The next thing we ran into was missing VLANs. Yes, missing. This problem almost sunk us. Intermittently, our staff and student VLANs would stop working. We saw this manifest as clients connecting to Wifi, pulling an IP address and DNS settings from the DHCP server and then disappearing from the network. It was happening sporadically across the district which took us a few days to identify. Thankfully, we could consistently reproduce the symptoms in one IDF and we began troubleshooting in earnest.

    At first we suspected our VLAN trunks were having issues. We reviewed them across the district, both on the switches that were “working” (or we didn’t see connectivity issues with) and those that were not. Frustratingly, we would confirm a working wing one day only to come back later and find the clients unable to connect in that wing later. After going round and round on our VLAN trunk settings, we finally decided something else had to be causing the problem and started looking deeper.

    Unfortunately, we were running up against hosting a County edtech day at one of our Middle Schools on the Friday before teachers officially came back. Since there was an expectation that the wifi would work for the event and we had narrowed the problem down to something related to the 3750X stack hanging off the Meraki, the night before the event we reconfigured the network, directly patching the Cisco stacks in the IDF through to the 4500X in the MDF. Luckily we just had enough free ports on the 4500X to cover the wings where we were hosting the event. That and using the Meraki NAT option for the event SSID got us through the day. I love the Meraki NAT option for event SSIDs. Totally awesome!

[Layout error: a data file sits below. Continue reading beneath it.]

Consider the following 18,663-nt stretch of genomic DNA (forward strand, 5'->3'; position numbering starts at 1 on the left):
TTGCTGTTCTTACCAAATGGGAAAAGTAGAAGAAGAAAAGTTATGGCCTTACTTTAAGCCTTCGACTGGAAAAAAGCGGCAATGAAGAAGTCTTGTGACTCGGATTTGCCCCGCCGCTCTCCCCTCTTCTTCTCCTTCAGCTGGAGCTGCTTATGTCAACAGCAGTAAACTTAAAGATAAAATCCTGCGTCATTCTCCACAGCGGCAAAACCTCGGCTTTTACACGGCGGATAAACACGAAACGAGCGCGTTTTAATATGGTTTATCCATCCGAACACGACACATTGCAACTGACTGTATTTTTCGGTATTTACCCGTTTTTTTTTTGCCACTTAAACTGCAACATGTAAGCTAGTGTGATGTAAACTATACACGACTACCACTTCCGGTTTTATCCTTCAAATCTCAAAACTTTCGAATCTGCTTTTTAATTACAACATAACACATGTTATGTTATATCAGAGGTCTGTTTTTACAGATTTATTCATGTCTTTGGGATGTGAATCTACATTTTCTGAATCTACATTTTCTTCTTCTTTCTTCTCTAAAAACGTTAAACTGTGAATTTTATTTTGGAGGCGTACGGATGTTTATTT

We continued troubleshooting on Saturday. Having narrowed down the issue to the interaction between the 3750X and the Meraki MS320, we used the packet capture tools built into the Meraki to see what was going on. Actually, throughout the entire ordeal, having the visibility provided by the Meraki dashboard was invaluable.

    Our next step was to strip all the proprietary cisco protocols off of the 4500X and 3750X switches. We removed EIGRP and went to good old fashioned static routes. We removed QoS and Multi-cast routing and anything else that looked like it might cause a problem with the Meraki switches. And just when we thought that was it, the problem persisted.